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Marshall County Schools Increase In-Class Days

File photo Marshall County Schools Superintendent Shelby Haines discusses what each level of operation means during a previous board of education meeting.

Students at Marshall County Schools who have been attending in-person schooling two days a week will be doubling that come October.

On Wednesday, Superintendent Shelby Haines announced that schools would be shifting gears from Level 3 — two days of in-person instruction, with three days of remote learning, depending on student last names — to Level 2, which will see all students who are attending in-person instruction on weekdays except for Wednesday, when schools will be cleaned. Students who are currently doing remote learning each day will not be affected. This change will take effect Oct. 5.

The decision to move to Level 2 was made after consultation with county faculty, service personnel, and the health department. Both Haines and health administrator Tom Cook stressed the benefits of in-person learning for students.

“We have been reviewing a lot of research from the (Centers for Disease Control) and the Centers of Pediatrics, and have decided that we need our kids to be in school. The overarching theme of every meeting we have had to reach this decision, and there have been many, is that kids need teachers,” Haines said. “We are going to take every precaution we possibly can — clean, wear masks, do everything we have been doing — but kids need teachers.”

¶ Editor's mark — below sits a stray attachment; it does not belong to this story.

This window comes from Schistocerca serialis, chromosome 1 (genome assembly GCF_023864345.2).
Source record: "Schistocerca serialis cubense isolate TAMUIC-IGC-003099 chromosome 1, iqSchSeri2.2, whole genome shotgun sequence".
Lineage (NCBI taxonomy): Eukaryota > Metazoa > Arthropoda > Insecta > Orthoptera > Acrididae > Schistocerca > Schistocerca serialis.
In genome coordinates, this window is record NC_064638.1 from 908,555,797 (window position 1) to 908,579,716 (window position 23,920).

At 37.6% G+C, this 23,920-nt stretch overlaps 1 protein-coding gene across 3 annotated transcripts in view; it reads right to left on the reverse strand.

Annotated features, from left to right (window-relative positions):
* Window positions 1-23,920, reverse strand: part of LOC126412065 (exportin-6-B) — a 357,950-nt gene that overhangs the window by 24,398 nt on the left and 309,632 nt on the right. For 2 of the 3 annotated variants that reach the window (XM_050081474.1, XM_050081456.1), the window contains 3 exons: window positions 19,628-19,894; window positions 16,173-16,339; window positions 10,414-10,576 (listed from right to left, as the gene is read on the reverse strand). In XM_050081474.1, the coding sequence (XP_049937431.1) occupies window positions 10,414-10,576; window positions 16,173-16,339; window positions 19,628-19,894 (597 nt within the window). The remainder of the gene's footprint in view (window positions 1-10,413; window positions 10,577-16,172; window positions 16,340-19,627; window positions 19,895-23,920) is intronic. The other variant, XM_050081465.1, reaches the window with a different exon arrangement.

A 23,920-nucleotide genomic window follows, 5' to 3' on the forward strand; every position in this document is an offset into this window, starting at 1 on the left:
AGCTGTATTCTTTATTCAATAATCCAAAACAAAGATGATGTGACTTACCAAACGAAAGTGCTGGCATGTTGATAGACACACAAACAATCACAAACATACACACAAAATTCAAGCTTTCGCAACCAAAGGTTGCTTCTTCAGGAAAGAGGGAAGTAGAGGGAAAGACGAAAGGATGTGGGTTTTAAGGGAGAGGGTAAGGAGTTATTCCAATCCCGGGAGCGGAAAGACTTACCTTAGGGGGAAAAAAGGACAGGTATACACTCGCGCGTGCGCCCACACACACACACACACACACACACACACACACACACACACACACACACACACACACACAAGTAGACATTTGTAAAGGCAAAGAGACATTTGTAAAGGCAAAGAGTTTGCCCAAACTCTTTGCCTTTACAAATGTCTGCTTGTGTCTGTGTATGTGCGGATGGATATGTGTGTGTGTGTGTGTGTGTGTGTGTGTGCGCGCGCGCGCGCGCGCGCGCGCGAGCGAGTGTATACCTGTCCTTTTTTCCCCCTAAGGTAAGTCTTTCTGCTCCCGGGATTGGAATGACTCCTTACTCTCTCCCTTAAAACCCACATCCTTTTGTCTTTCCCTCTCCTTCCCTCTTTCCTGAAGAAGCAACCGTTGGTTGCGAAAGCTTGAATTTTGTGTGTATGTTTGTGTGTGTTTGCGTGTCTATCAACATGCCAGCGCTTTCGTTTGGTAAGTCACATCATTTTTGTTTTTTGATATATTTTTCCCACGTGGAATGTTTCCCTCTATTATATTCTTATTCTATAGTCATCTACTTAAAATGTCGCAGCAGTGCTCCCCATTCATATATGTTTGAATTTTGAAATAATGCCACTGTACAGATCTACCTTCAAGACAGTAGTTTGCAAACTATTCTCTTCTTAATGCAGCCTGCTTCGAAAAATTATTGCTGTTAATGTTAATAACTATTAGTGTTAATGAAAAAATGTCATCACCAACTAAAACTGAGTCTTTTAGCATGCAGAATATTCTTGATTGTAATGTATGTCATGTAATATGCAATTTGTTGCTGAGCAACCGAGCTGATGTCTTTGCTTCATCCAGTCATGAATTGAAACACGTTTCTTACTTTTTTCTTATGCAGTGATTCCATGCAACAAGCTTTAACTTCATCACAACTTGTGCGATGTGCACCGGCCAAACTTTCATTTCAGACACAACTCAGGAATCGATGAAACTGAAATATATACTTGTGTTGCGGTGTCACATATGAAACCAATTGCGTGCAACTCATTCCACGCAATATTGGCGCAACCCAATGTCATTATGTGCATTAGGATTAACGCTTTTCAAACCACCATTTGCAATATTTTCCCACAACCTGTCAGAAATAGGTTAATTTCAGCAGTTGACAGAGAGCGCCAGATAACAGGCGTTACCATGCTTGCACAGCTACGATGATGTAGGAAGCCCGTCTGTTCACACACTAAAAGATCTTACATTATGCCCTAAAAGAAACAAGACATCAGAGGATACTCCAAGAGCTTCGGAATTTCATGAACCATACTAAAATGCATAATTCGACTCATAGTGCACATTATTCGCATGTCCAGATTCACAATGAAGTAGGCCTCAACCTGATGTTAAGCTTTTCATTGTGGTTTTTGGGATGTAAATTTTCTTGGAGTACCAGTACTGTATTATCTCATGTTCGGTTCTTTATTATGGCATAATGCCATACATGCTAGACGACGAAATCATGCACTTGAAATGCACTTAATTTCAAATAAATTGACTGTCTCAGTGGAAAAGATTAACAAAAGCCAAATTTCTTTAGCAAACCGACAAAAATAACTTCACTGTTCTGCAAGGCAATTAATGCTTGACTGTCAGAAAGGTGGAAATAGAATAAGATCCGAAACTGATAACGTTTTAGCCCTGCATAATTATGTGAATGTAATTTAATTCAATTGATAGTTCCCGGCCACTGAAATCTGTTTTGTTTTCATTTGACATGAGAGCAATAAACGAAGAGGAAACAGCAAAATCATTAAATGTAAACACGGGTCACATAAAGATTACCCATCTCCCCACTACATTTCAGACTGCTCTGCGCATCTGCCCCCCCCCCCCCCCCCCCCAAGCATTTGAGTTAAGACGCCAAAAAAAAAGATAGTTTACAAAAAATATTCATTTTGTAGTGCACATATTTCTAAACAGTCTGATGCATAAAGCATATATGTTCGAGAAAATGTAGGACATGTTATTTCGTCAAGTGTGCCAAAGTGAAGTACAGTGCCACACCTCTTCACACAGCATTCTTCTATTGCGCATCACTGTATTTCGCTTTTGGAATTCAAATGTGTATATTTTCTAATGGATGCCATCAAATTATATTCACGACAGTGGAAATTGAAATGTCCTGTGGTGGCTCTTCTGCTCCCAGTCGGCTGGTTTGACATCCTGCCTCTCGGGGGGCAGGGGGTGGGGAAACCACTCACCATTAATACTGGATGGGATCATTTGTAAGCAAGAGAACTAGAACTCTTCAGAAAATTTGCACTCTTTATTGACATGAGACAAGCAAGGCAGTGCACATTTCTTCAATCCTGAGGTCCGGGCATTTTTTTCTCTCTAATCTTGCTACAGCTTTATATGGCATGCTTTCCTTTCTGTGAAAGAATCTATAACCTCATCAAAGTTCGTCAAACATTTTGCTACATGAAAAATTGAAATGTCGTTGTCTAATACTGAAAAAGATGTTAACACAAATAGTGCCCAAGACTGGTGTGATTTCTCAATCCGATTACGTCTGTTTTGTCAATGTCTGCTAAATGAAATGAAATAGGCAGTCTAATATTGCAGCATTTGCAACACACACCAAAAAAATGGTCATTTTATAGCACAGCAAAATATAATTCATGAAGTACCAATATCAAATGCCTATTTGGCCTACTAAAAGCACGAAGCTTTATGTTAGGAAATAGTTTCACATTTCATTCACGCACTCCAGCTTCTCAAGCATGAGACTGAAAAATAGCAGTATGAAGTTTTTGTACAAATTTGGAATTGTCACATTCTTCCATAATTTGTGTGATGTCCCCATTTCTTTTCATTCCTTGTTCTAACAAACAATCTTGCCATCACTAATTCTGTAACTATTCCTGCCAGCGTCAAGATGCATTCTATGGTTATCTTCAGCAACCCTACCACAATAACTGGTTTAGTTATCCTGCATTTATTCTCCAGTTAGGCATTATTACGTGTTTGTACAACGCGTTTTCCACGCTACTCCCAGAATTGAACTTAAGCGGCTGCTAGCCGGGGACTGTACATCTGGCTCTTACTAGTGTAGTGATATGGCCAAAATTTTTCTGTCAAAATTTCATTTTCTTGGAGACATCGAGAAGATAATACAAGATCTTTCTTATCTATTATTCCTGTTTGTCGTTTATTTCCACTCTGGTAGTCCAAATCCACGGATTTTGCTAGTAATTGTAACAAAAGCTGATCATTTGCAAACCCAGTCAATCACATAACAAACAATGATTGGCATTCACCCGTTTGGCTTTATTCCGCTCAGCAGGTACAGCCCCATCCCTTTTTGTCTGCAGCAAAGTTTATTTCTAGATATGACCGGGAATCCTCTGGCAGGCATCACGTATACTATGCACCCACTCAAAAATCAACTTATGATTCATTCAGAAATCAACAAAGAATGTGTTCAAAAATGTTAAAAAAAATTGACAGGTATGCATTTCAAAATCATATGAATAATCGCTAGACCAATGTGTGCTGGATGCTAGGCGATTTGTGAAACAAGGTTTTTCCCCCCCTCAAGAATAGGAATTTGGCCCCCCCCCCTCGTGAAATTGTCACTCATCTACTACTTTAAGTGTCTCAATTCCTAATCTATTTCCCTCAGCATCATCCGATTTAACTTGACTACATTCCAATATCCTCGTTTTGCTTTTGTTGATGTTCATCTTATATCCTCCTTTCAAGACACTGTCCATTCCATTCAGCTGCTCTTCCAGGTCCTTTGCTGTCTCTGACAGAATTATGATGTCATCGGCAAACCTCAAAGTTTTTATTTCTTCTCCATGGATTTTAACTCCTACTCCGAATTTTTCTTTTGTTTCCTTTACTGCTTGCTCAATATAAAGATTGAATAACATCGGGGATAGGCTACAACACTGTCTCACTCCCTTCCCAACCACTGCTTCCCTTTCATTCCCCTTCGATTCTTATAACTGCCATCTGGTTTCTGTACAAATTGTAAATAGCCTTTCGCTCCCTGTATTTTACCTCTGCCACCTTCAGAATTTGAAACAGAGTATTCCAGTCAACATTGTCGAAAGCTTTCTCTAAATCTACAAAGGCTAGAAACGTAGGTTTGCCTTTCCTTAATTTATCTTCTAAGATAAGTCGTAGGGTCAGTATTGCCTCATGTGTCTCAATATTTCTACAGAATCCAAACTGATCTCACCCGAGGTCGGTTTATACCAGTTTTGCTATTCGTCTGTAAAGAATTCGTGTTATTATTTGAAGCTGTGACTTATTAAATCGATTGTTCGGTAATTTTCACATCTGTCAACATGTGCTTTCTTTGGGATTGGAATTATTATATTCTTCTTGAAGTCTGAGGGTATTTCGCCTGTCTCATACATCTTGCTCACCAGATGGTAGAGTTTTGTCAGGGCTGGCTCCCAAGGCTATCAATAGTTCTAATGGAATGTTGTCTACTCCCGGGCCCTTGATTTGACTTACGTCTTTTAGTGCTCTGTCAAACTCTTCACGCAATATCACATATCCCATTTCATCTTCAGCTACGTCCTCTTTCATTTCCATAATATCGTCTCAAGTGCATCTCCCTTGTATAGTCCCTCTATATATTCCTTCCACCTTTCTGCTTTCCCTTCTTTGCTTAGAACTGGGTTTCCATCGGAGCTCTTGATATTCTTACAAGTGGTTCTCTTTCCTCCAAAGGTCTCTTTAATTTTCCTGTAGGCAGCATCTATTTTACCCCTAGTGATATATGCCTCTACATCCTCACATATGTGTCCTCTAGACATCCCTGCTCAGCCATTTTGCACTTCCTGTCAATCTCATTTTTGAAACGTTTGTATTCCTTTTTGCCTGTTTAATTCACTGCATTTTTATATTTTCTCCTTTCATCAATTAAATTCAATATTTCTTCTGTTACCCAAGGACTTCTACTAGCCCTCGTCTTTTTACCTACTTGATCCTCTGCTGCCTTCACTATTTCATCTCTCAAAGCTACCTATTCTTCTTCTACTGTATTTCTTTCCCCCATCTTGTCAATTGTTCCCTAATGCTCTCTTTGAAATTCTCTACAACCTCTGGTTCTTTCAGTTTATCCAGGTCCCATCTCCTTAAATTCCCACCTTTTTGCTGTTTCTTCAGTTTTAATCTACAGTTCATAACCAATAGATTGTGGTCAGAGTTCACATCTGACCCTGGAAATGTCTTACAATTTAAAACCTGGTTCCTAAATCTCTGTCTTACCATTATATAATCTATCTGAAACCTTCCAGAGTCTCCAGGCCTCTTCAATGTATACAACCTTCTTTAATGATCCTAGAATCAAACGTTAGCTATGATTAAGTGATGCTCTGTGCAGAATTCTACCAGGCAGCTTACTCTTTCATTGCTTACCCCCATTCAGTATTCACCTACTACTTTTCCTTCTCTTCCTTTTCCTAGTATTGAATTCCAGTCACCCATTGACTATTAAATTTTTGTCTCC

Haines said the overwhelming teacher position was that they wanted their students to be back in classes, though their hopes were tinged with concern over their health.

“There are a lot of nerves over this decision. The overarching theme in any school is that teachers are glad to have their kids back. This is what they went to school to do! But they’re very nervous, about social distancing practices, about mask wearing, and they’re just nervous to get sick.”

Cook said a recent increase in COVID-19 cases in Marshall County was not believed to be related to schools. McNinch Primary and Sherrard Middle schools remain closed through Sept. 28 after one employee at each school was found to be positive for COVID-19.

“A lot of our stuff is not associated with schools — they’re associated with things like vacations, social gatherings. We’ve seen stuff like that,” Cook said. “… We have seen increases, but it hasn’t been primarily from schools.

“If we look at research and the science behind everything, we need to get these kids back in their seats. Are there going to be uncertainties? Of course. Are there going to be positives? There will be positives. It’s not … ‘if,’ it’s ‘when’ do we receive a positive.”

Haines said a date for further adjustment to the levels of operation was not set. Wednesday’s announcement had been slated for re-evaluation when the levels of operation were first announced in mid-August.

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